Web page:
Crypto dream team Diffie & Hellman wins $1M "Nobel Prize of Computing"
Whitfield Diffie and Martin Hellman, whose names have been linked since their seminal paper introduced the concepts of public key encryption and digital signatures some 40 years ago, have been named winners of the 2015 ACM A.M. Turing Award (a.k.a., the “Nobel Prize of Computing”).
The work of MIT grad Diffie, formerly chief security officer of Sun Microsystems, and Hellman, professor emeritus of electrical engineering at Stanford University, has had a huge impact on the secure exchange of information across the Internet, the cloud and email.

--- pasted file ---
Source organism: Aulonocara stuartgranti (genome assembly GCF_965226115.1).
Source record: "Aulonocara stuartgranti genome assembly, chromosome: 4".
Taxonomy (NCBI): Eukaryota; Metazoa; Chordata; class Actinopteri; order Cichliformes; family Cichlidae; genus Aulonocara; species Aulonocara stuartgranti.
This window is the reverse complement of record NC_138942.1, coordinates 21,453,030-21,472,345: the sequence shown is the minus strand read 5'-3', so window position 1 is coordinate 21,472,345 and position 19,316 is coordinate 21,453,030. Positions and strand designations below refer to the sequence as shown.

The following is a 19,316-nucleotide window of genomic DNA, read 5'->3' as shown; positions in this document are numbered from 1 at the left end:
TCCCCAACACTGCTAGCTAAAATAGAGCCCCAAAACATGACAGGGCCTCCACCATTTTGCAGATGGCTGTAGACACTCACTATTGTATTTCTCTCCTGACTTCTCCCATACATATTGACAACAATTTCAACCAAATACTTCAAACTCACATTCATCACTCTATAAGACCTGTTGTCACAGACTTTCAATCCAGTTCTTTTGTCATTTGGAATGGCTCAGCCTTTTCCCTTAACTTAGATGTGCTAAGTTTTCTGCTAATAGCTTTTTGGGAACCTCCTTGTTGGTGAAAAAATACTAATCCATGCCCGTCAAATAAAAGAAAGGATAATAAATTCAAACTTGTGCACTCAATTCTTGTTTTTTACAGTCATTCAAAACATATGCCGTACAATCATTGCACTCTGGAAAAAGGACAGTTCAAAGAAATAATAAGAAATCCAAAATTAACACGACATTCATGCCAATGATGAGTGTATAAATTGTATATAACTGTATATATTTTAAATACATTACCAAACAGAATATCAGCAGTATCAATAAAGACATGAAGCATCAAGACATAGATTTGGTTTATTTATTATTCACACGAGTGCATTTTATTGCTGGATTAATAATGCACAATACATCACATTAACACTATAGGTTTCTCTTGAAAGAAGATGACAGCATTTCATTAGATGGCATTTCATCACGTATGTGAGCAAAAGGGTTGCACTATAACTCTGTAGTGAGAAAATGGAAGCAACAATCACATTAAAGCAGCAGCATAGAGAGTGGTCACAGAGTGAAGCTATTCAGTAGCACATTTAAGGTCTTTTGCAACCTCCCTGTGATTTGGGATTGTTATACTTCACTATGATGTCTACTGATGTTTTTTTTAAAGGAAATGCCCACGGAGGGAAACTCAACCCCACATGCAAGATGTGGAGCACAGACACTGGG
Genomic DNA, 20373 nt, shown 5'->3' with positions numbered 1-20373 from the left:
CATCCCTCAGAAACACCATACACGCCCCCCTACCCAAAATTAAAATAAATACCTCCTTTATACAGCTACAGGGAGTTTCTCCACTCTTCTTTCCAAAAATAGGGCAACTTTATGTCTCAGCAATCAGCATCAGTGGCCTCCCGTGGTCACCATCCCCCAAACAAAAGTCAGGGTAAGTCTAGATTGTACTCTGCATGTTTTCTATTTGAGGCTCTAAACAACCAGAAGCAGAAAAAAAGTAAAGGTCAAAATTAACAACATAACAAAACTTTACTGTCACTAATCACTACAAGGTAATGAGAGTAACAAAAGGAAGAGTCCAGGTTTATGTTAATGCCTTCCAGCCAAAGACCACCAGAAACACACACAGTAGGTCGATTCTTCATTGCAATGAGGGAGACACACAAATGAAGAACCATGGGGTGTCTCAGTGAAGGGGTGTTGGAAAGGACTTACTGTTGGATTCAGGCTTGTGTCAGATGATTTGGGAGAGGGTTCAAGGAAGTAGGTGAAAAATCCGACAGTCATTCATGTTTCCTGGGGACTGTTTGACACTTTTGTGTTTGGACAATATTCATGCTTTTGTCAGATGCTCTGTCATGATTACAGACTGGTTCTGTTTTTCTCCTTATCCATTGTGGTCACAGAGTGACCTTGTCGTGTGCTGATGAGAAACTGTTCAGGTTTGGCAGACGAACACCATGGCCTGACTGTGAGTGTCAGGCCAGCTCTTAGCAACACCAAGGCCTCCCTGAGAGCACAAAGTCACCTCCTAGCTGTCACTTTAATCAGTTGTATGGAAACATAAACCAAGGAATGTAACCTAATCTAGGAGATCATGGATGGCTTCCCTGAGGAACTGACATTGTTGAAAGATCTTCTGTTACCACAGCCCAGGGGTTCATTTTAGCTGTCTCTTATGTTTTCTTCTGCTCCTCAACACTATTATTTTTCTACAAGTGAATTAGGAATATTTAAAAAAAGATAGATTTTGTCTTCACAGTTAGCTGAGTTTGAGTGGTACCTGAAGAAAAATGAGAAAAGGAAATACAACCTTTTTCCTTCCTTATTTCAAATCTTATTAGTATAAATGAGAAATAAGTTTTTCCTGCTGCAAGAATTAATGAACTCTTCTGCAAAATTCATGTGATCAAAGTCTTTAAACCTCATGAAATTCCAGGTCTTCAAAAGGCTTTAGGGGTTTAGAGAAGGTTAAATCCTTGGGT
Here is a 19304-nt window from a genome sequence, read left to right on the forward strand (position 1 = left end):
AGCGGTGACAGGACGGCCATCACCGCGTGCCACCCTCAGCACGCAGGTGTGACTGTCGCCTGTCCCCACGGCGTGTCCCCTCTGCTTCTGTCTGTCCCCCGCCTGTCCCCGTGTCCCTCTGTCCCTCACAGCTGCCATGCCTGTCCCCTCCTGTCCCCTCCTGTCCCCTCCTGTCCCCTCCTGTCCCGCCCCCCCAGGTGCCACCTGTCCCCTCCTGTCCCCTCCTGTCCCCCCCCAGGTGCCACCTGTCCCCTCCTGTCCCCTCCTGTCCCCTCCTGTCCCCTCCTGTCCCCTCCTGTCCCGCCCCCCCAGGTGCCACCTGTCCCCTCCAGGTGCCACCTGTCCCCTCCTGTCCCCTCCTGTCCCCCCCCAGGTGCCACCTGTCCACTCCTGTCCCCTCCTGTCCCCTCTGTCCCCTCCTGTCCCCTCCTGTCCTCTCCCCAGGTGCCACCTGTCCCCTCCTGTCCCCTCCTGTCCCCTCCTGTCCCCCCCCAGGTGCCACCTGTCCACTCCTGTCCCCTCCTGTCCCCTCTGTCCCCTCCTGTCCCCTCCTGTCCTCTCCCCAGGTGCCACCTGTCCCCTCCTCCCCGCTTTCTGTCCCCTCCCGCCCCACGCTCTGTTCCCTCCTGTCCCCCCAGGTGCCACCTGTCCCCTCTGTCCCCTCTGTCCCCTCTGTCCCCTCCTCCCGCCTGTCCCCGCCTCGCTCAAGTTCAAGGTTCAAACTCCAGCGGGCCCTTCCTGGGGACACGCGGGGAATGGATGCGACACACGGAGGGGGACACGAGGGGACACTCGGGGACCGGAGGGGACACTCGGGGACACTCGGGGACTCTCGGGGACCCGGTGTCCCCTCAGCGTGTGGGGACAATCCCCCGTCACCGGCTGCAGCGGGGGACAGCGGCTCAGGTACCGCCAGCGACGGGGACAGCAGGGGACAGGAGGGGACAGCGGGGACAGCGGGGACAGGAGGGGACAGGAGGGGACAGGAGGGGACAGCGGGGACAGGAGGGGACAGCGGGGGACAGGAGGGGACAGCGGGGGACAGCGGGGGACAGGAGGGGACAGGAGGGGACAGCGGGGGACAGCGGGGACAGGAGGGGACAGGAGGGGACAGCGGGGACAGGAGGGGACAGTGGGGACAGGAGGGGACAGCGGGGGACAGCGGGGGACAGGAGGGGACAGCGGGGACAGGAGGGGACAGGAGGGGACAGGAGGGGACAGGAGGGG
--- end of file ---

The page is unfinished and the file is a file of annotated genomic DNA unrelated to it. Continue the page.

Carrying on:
The annual Association for Computing Machinery prize carries a $1 million prize, with financial support from Google. Past winners have included the likes of Internet pioneer Vinton Cerf, database visionary Michael Stonebraker and recently deceased AI innovator Marvin Minsky.